May 16, 1992 |
A cancerous tumor has been removed from the lung of Gabriel Garcia Marquez, the Nobel Prize-winning author of novels such as "100 Years of Solitude" and "Love in the Time of Cholera." Garcia Marquez, 65, had a "localized lung tumor of low-grade malignancy," according to a communique Thursday from the Santa Fe Foundation Clinic of Bogota. It said the cancer probably was caused by his onetime heavy smoking habit. The clinic said his prognosis was good but gave few details.
June 23, 1991
Author Gabriel Garcia Marquez spoke with 81-year-old Japanese director Akira Kurosawa in Tokyo last October when the film maker was shooting his latest movie, "Rhapsody in August." The film, which is scheduled for release in this country in December, was recently shown at the Cannes Film Festival where, Marquez reports, it received public and critical acclaim but annoyed some U.S. journalists "who considered it hostile to their country."
November 25, 1990
The barrage of "sour grapes" letters from all those Gabriel Garcia Marquez bashers who hate him for his progressive politics was quite revealing. Their response to "Gabo Talks" says more about their rigid world than it does about Marquez. They'll never forgive him for his sympathetic view of Latin American revolutions. Unable to face reality, they froth at the mouth at a suggestion that indigenous Latin American movements for social justice are legitimate, necessary and worthy of support.
October 21, 1990
I am a hard-core Garcia Marquez fan. I have read nearly all of his books. One can be transported to magic and exotic lands where the only laws that rule are those of his vast imagination. I have great respect for Garcia Marquez, the writer, and care not for his politics. I have not read a book of his with political overtones. If he has written any political works in disguise, he is a great master of metaphor. For the article to say that "his political views have been a subject of debate and controversy" leads to the question, by whom?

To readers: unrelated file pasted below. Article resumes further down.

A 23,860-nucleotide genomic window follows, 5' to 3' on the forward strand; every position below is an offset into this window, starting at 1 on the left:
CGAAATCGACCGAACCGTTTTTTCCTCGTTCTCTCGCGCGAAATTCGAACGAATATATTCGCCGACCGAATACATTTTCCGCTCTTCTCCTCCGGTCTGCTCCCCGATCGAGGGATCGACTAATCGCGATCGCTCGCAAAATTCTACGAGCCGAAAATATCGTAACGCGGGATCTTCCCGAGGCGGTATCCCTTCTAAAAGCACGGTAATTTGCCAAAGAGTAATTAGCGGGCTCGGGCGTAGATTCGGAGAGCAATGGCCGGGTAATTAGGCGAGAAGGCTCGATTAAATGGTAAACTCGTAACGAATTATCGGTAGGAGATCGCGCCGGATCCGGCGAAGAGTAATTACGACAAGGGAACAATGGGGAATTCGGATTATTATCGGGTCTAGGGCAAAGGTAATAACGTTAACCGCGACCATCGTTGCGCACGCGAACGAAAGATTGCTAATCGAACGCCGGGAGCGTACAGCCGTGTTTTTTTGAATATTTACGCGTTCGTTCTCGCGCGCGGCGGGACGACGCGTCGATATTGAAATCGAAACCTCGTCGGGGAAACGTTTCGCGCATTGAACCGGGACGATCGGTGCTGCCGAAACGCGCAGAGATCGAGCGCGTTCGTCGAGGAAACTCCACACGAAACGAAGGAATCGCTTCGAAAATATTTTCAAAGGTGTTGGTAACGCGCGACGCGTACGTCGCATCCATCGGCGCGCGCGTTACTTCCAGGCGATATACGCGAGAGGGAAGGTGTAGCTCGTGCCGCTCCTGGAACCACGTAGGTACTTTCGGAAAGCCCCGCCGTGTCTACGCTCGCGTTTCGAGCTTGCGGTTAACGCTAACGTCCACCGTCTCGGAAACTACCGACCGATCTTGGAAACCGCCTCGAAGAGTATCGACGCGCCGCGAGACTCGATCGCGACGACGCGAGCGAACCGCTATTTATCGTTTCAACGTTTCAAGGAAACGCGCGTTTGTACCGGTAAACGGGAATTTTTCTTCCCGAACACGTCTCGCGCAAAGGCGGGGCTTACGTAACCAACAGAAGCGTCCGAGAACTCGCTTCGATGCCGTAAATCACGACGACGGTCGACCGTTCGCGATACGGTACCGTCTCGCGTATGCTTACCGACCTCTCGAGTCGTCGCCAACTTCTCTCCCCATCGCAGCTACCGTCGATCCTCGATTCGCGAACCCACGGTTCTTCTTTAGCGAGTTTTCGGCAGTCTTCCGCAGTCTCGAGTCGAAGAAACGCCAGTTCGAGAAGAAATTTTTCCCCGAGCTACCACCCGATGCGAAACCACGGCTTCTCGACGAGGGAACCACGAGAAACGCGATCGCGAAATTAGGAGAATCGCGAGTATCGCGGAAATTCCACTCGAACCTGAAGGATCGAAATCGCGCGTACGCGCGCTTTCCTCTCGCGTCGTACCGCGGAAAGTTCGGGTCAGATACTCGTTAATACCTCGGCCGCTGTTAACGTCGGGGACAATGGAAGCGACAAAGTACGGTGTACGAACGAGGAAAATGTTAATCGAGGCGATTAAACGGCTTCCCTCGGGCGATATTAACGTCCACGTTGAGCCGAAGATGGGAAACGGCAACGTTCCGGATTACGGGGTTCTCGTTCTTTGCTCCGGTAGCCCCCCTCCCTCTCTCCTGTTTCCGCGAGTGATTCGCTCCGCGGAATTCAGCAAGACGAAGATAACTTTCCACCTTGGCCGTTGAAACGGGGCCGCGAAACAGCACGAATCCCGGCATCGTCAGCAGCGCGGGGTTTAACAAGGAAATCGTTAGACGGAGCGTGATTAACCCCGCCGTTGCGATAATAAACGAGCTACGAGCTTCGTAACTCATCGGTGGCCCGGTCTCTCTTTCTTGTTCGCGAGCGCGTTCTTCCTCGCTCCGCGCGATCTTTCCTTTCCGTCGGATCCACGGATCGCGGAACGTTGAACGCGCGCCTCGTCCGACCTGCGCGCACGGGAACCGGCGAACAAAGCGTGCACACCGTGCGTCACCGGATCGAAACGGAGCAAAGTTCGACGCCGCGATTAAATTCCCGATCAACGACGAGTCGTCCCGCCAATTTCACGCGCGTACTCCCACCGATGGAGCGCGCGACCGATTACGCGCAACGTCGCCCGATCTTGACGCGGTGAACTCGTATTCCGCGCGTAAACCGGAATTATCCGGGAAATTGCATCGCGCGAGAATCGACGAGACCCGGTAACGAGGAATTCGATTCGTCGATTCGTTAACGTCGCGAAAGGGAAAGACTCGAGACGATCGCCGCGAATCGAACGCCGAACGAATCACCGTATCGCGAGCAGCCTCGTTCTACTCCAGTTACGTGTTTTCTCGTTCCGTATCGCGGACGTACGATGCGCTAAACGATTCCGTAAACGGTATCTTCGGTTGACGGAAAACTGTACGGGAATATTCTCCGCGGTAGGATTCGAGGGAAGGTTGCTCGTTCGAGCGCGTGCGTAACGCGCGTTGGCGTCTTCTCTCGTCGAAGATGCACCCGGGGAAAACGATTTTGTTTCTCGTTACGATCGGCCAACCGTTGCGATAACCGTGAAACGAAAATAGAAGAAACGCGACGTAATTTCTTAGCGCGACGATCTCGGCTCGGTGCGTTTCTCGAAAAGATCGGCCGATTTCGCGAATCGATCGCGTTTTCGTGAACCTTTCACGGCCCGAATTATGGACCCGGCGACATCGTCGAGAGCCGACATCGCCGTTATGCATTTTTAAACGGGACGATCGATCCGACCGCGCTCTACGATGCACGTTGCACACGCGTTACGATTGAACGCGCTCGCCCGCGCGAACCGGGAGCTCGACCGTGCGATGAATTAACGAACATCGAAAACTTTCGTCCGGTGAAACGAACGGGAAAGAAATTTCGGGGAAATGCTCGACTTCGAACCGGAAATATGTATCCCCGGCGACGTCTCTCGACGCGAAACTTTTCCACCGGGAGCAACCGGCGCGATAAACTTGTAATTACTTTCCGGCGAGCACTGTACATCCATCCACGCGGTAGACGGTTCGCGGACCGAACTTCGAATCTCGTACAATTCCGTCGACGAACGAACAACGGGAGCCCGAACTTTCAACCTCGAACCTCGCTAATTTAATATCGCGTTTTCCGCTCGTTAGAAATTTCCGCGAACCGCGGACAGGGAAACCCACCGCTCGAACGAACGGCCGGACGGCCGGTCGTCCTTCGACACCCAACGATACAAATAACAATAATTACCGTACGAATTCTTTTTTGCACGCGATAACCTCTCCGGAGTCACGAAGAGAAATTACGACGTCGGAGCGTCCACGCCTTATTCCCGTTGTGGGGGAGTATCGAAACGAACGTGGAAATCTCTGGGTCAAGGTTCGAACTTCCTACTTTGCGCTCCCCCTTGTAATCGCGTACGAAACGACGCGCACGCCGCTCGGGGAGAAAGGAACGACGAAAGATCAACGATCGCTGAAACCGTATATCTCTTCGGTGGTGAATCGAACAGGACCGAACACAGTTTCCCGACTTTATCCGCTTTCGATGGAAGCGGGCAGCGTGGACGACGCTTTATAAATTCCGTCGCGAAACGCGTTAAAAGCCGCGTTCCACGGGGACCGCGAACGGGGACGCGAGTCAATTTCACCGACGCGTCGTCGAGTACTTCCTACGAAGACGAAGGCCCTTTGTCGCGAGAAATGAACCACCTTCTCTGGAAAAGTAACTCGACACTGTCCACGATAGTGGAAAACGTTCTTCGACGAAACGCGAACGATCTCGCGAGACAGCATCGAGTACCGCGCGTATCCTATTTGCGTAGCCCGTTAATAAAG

September 16, 1990 |
In 1830, Simon Bolivar, the brilliant and paradoxical figure who liberated much of South America from Spain but failed in his dream of keeping it together, resigned his office. With a few loyalists, he journeyed down the Magdalena River to the coast, where he would die a few months later.
September 2, 1990
The General was so ill when he awoke on December 10 that they called Bishop Estevez with all urgency in the event he wanted to make his confession. The Bishop rushed to the house, and such was the importance he gave to the interview that he wore full Episcopal attire. But by order of the General it took place behind closed doors and without witnesses and lasted only fourteen minutes. No one learned a word they said.